Shane Foster: How a military war veteran with disabilities leveraged music

Shane Foster: How a military war veteran with disabilities leveraged music

The wonders of the music industry never cease. It has given so much to so many, helped countless millions heal, and discover new parts of themselves. And for Shane De’Angelo Foster, it has provided an original path in his life after the most harrowing experiences.

Foster is a veteran and a decorated one at that. The North Carolina native served in the US Army’s 82nd Airborne Division and several Special Forces units, earning a Combat Action Badge and several other commendations. And like many others, he came out of his service with traumatic brain injuries and PTSD.

His story is an incredibly common one. According to the US Department of Veterans Affairs, an estimated 22% of all injuries sustained by combat vets are traumatic brain injuries. The impacts on a person’s quality of life can be grave.

“My life was changed forever after being injured in combat,” says Foster. “I had to go through a lot after coming home to get my life back on track. In particular, a lot of cognitive therapy. But really, I knew that I’d ultimately have to find a new direction, something that could keep me busy but was also rewarding. And I’m lucky enough to have always had a passion for music.”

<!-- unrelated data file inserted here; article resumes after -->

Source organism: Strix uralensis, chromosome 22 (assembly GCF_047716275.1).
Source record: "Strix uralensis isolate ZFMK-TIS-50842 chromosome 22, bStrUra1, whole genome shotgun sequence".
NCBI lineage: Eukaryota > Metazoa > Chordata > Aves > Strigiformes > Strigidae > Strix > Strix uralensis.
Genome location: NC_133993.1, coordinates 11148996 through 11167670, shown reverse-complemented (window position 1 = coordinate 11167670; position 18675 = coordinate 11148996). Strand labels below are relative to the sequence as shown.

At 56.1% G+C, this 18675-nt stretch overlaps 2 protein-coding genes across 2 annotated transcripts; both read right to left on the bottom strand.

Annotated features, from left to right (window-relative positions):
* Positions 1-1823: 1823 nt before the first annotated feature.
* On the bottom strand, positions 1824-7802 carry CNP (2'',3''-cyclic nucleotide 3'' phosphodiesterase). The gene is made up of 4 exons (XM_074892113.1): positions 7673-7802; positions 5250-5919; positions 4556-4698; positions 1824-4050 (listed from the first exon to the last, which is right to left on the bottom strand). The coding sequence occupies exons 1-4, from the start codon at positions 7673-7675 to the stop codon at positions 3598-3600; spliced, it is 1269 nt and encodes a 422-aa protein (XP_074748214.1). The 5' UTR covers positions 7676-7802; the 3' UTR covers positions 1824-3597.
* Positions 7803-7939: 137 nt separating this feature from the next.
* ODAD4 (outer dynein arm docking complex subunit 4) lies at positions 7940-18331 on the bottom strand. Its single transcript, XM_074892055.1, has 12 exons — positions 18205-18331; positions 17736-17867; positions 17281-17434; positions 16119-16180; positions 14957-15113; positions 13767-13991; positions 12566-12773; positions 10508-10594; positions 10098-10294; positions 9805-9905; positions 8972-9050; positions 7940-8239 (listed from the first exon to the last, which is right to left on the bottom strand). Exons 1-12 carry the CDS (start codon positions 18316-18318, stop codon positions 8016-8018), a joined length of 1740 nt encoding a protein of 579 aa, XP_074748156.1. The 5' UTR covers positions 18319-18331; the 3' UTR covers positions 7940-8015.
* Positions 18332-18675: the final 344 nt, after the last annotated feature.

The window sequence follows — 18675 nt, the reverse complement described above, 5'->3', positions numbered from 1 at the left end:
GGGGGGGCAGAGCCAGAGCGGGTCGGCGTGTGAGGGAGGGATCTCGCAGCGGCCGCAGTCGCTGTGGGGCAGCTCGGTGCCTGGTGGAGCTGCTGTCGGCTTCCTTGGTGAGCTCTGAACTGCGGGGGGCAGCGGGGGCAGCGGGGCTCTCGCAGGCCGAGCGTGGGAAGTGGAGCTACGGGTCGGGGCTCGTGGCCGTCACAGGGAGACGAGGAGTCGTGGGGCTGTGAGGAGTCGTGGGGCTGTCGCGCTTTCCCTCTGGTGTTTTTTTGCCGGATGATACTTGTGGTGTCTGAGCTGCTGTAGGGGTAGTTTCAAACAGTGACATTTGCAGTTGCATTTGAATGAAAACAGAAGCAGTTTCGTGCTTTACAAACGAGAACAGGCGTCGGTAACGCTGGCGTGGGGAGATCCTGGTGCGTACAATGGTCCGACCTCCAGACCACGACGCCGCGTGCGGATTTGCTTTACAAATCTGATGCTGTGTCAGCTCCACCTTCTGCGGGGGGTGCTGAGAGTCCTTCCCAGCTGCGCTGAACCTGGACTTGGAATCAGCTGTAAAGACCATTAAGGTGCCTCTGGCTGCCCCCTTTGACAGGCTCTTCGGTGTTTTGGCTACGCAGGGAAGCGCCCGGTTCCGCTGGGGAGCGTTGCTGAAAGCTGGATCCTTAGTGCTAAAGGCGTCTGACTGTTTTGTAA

Foster’s ascent in the music industry has been swift, first as an intern with Def Jam/ EP Entertainment, then as an intern and marketing executive for Live Nation Entertainment. After leaving Live Nation, Foster set out on his own independent production company DFD Music with Christopher Davis, aka “Davis Chris.”

Since then, he’s worked with artists like Beat King, Yo Gotti, Boosie Bad Azz, Young Dolph, and so many others. He’s collaborated as a writer, a producer, or an engineer on songs that have charted on Billboard Six Times and sold a lot units. He has also been involved or directed music videos that have appeared on MTV, VH1, and BET. And he’s done it all this independently too.

“I don’t pretend to know what comes next,” says Foster. “What I do know is that I’ve come a long way, and I’m thrilled to be a part of this world and making such a big contribution to it. Vets don’t always come out on top in this world. So for me to do just that is a real success story.”

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